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Transitioning from Community Organisation to Local Government, The case of Ngaanyatjarra Council and the Shire of Ngaanyatjarraku Patrick Sullivan AIATSIS Leanne Stedman Ngaanyatjarra Council
Background – people and land • Ngaanyatjarra people number about 3000 and live in 11 communities in the Warburton region bordering the Northern Territory and South Australia • Ngaanyatjarra people control about 250,000sq kms of land under • Leased Aboriginal reserve • Native title • Joint management of nature reserve • Indigenous Protected Area (IPA)
Background - governance • Twelve communities, separately incorporated • Community chairs are Directors of Board of Ngaanyatjarra Council • Ngannyatjarra Council incorporated in 1981, operated under auspices of Pitjanjatjarra Council since at least 1975 • Shire of Ngaanyatjarraku created in 1993 by division of Shire of Wiluna. Encompasses 10 of the 12 communities serviced by Ngaanyatjarra Council • Substantial overlap in Councillors and good cooperative relationship between Shire and Council
Background - services • Ngaanyatjarra Council major service provider • Operates community-controlled socially-oriented businesses, eg financial services, freight, building • Provides municipal and essential services through FaHCSIA MUNS programme • Administers CDEP • Acts as advocate and prepares policy input • Shire of Ngaanyatjarraku smaller role • Municipal services, eg roads and rubbish, sporting facilities • Social activities such as youth work
Funding • Clear difference in funding • Shire of Ngaanyatjarraku • Commonwealth $3.4m • WA govt $1.0m • Other $0.4m • Total $4.8m • Ngaanyatjarra Council • Commonwealth $20.0m • WA govt $0.9m • Other grants $9.9m • Other income $6.1m (primarily form Council-owned businesses) • Total $36.9m • Source: provisional estimates SVA Consulting for 2003/4
Post-2004 developments • Abolition of ATSIC/ATSIS • Mainstreaming • Whole-of-government services • Agreement making • Shared Responsibility Agreements • Regional Partnership Agreements
Mainstreaming • Two consequences of mainstreaming • Increased control by Canberra-based bureaucracy with little experience in Indigenous issues. Tighter political influence • Transfer of functions to the states and territories, renegotiates 30 year agreement
Ngaanyatjarra Regional Partnership Agreement • RPA signed 2005 expired July 2008 • Principle benefit for Ngaanyatjarra guaranteed continuation of MUNS funding during this period • Transfer of funding to WA government for distribution to local shires discussed during this period, but no consistent plan formulated • Community organisations will ‘fall through the cracks’. MUNS will not transfer community support functions to shires.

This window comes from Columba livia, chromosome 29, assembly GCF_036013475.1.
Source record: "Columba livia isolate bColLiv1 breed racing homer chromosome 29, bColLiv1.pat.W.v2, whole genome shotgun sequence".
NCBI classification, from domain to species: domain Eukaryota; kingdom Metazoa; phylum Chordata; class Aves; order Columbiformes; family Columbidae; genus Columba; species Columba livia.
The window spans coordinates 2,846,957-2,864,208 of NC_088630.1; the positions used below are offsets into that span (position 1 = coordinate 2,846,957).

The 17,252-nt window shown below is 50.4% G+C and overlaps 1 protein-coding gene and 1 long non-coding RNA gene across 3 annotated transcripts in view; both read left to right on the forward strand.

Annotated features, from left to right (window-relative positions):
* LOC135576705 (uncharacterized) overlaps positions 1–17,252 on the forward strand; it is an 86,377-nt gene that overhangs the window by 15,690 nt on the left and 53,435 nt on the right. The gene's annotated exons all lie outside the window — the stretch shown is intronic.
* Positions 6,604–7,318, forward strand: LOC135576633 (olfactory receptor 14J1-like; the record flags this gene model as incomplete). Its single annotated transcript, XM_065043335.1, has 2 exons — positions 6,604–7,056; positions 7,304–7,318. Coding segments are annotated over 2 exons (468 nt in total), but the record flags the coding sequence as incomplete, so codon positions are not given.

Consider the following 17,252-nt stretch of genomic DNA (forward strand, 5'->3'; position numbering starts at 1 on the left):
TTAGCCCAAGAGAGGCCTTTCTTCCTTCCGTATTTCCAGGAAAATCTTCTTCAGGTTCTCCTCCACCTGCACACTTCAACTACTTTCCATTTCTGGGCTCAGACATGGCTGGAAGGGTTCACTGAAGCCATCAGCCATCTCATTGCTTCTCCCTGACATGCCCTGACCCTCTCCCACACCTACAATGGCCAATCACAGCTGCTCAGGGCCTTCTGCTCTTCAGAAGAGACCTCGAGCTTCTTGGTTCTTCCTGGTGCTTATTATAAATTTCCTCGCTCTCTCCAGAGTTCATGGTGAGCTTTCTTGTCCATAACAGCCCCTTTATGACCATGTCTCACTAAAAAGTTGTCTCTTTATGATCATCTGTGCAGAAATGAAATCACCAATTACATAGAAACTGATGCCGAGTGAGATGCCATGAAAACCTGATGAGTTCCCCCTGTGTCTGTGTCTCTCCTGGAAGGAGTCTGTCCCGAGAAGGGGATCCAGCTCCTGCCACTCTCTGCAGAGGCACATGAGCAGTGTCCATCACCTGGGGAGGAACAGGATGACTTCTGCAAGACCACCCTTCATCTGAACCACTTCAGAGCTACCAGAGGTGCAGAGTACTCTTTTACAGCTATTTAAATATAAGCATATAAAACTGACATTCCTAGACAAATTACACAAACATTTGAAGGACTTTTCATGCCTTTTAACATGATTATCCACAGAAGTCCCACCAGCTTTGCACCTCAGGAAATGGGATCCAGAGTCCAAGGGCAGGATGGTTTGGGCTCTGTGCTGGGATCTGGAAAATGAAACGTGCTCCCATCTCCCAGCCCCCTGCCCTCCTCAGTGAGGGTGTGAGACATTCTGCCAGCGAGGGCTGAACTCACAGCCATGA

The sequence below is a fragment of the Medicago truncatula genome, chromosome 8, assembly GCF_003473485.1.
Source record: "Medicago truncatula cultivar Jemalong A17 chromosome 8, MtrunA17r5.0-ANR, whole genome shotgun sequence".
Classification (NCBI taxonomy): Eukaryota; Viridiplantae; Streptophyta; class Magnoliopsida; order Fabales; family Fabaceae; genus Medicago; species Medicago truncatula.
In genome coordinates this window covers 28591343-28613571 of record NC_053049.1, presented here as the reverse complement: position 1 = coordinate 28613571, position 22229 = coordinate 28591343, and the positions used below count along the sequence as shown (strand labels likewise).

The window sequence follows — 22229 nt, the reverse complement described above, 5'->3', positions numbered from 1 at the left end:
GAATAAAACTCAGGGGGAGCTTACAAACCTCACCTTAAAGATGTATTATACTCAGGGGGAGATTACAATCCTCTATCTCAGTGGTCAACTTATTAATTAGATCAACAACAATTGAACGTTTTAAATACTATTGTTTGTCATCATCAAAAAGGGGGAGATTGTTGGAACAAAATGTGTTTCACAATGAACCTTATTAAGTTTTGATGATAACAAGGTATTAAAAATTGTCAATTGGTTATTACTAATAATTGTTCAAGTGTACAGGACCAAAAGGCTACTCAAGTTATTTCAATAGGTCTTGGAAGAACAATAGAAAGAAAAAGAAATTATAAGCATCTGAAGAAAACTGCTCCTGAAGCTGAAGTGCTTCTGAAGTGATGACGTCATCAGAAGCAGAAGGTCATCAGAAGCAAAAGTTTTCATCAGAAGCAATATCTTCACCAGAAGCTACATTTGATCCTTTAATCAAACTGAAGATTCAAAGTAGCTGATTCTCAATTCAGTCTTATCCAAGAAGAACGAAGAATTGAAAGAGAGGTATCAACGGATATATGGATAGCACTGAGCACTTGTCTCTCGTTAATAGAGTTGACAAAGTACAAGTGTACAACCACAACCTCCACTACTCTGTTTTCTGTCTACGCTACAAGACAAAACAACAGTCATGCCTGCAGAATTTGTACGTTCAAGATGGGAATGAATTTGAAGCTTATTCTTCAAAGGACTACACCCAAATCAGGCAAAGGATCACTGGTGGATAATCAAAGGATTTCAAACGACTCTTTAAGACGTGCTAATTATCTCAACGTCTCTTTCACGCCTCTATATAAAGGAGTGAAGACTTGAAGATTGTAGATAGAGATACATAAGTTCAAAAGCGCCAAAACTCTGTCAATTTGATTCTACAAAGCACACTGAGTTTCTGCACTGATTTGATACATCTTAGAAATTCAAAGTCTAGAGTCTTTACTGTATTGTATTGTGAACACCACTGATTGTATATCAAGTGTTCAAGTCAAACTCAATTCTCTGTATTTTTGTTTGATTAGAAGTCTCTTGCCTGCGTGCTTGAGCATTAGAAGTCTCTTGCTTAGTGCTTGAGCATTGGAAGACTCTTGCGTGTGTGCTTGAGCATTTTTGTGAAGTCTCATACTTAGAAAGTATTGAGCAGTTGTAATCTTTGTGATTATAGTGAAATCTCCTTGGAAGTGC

Leanne Stedman, General Counsel, Ngaanyatjarra CouncilSeeds of failure • There has already been a failure on the part of governments to consult the genuine experts; the two organisations that are the chosen representatives of Ngaanyatjarra people; • Failure to consult the genuine experts has led to a distinct failure of understanding on the part of both Commonwealth and State governments of what is actually involved in the provision of Municipal and essential Services on the Ngaanyatjarra Lands; and • The recent history of government involvement in the Ngaanyatjarra region points to potential failures of implementation.
Community assistance is more than municipal services • “the community office […] serves many of the functions of government and non-government agencies in mainstream small regional communities. It assists people with their banking, financial difficulties, contacting relatives, obtaining and storing necessary identity and other personal documentation, emergency financial assistance, liaising with justice or other government agencies and community governance. It also provides the central location for many government parties seeking to consult with community members”.
Conclusion • The relationship between the Ngaanyatjarra Council and the Ngaanyatjarraku Shire is probably unique in Western Australia. There will be cooperation over the transfer of functions. But, Indigenous citizens in other regions of Western Australia do have genuine cause for concern about the practical effect of the policy of mainstreaming and the transfer of Commonwealth functions to the state and to local government.